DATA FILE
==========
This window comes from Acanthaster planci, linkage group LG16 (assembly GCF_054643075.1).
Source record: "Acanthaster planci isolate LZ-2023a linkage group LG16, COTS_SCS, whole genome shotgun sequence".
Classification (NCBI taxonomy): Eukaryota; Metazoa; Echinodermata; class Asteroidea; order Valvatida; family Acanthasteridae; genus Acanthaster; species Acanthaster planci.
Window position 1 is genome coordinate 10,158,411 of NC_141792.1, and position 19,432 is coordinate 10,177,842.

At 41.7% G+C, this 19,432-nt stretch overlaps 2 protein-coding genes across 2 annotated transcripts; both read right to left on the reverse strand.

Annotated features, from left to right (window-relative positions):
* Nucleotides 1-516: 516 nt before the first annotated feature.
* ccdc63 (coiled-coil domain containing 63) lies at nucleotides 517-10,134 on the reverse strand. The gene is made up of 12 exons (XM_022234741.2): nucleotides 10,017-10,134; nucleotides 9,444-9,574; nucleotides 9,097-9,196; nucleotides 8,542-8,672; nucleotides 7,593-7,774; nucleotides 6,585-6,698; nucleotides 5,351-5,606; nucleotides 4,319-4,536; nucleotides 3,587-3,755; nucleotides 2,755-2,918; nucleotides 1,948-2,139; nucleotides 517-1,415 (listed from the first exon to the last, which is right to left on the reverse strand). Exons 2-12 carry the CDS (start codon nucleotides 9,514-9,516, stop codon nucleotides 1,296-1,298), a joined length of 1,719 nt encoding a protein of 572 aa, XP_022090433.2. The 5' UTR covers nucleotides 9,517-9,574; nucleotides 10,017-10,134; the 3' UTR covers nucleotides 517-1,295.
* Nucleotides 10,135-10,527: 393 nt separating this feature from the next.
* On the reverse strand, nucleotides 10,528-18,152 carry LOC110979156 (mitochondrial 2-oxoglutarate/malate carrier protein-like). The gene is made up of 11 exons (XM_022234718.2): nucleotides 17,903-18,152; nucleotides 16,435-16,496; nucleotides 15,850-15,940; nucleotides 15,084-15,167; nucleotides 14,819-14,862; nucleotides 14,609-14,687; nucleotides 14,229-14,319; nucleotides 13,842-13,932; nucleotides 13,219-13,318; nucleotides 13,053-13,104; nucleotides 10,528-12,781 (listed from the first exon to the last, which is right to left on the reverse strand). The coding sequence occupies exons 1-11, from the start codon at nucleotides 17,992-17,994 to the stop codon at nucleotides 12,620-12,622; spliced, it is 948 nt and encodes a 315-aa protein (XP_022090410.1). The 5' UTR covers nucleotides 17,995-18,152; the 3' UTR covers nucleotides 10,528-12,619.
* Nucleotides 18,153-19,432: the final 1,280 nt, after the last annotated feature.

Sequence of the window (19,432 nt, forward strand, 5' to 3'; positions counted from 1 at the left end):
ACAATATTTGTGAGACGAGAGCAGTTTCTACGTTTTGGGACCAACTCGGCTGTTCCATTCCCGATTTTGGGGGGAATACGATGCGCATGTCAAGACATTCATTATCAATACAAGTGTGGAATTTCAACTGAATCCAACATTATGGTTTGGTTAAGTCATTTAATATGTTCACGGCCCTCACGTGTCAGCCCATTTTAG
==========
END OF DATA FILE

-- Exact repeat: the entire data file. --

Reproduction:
This window comes from Acanthaster planci, linkage group LG16 (assembly GCF_054643075.1).
Source record: "Acanthaster planci isolate LZ-2023a linkage group LG16, COTS_SCS, whole genome shotgun sequence".
Classification (NCBI taxonomy): Eukaryota; Metazoa; Echinodermata; class Asteroidea; order Valvatida; family Acanthasteridae; genus Acanthaster; species Acanthaster planci.
Window position 1 is genome coordinate 10,158,411 of NC_141792.1, and position 19,432 is coordinate 10,177,842.

At 41.7% G+C, this 19,432-nt stretch overlaps 2 protein-coding genes across 2 annotated transcripts; both read right to left on the reverse strand.

Annotated features, from left to right (window-relative positions):
* Nucleotides 1-516: 516 nt before the first annotated feature.
* ccdc63 (coiled-coil domain containing 63) lies at nucleotides 517-10,134 on the reverse strand. The gene is made up of 12 exons (XM_022234741.2): nucleotides 10,017-10,134; nucleotides 9,444-9,574; nucleotides 9,097-9,196; nucleotides 8,542-8,672; nucleotides 7,593-7,774; nucleotides 6,585-6,698; nucleotides 5,351-5,606; nucleotides 4,319-4,536; nucleotides 3,587-3,755; nucleotides 2,755-2,918; nucleotides 1,948-2,139; nucleotides 517-1,415 (listed from the first exon to the last, which is right to left on the reverse strand). Exons 2-12 carry the CDS (start codon nucleotides 9,514-9,516, stop codon nucleotides 1,296-1,298), a joined length of 1,719 nt encoding a protein of 572 aa, XP_022090433.2. The 5' UTR covers nucleotides 9,517-9,574; nucleotides 10,017-10,134; the 3' UTR covers nucleotides 517-1,295.
* Nucleotides 10,135-10,527: 393 nt separating this feature from the next.
* On the reverse strand, nucleotides 10,528-18,152 carry LOC110979156 (mitochondrial 2-oxoglutarate/malate carrier protein-like). The gene is made up of 11 exons (XM_022234718.2): nucleotides 17,903-18,152; nucleotides 16,435-16,496; nucleotides 15,850-15,940; nucleotides 15,084-15,167; nucleotides 14,819-14,862; nucleotides 14,609-14,687; nucleotides 14,229-14,319; nucleotides 13,842-13,932; nucleotides 13,219-13,318; nucleotides 13,053-13,104; nucleotides 10,528-12,781 (listed from the first exon to the last, which is right to left on the reverse strand). The coding sequence occupies exons 1-11, from the start codon at nucleotides 17,992-17,994 to the stop codon at nucleotides 12,620-12,622; spliced, it is 948 nt and encodes a 315-aa protein (XP_022090410.1). The 5' UTR covers nucleotides 17,995-18,152; the 3' UTR covers nucleotides 10,528-12,619.
* Nucleotides 18,153-19,432: the final 1,280 nt, after the last annotated feature.

Sequence of the window (19,432 nt, forward strand, 5' to 3'; positions counted from 1 at the left end):
ACAATATTTGTGAGACGAGAGCAGTTTCTACGTTTTGGGACCAACTCGGCTGTTCCATTCCCGATTTTGGGGGGAATACGATGCGCATGTCAAGACATTCATTATCAATACAAGTGTGGAATTTCAACTGAATCCAACATTATGGTTTGGTTAAGTCATTTAATATGTTCACGGCCCTCACGTGTCAGCCCATTTTAG